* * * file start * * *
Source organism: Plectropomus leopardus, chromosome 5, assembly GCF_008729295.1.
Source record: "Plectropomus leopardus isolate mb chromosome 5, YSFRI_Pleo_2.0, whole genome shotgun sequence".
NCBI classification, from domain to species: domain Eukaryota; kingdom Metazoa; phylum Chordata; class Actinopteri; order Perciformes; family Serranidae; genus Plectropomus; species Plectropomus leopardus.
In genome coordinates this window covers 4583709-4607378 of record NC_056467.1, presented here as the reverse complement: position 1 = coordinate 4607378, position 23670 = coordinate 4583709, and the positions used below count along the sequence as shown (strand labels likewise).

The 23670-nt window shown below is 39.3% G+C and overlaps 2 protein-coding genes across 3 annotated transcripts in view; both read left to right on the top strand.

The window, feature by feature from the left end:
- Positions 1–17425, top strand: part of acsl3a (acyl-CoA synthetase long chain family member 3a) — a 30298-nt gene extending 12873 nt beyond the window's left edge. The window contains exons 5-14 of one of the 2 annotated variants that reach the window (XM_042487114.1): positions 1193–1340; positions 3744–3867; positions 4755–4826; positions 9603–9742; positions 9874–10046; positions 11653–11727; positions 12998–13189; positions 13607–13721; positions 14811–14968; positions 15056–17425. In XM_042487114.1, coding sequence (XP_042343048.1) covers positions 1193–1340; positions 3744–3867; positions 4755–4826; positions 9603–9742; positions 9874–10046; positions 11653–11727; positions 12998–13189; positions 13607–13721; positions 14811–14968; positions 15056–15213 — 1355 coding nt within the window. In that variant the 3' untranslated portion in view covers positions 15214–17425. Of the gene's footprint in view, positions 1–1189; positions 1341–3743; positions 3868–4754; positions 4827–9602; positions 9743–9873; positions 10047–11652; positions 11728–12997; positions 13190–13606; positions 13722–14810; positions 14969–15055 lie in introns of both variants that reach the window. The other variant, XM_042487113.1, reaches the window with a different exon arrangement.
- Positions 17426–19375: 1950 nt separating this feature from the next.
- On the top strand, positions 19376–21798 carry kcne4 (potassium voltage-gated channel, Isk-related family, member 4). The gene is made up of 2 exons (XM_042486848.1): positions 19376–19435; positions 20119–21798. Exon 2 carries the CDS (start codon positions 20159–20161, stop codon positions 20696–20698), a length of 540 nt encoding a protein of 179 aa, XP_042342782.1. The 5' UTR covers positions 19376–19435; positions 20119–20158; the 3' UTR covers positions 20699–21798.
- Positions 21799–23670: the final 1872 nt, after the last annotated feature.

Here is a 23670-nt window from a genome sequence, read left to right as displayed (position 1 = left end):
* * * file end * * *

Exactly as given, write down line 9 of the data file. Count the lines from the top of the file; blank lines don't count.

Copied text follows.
- On the top strand, positions 19376–21798 carry kcne4 (potassium voltage-gated channel, Isk-related family, member 4). The gene is made up of 2 exons (XM_042486848.1): positions 19376–19435; positions 20119–21798. Exon 2 carries the CDS (start codon positions 20159–20161, stop codon positions 20696–20698), a length of 540 nt encoding a protein of 179 aa, XP_042342782.1. The 5' UTR covers positions 19376–19435; positions 20119–20158; the 3' UTR covers positions 20699–21798.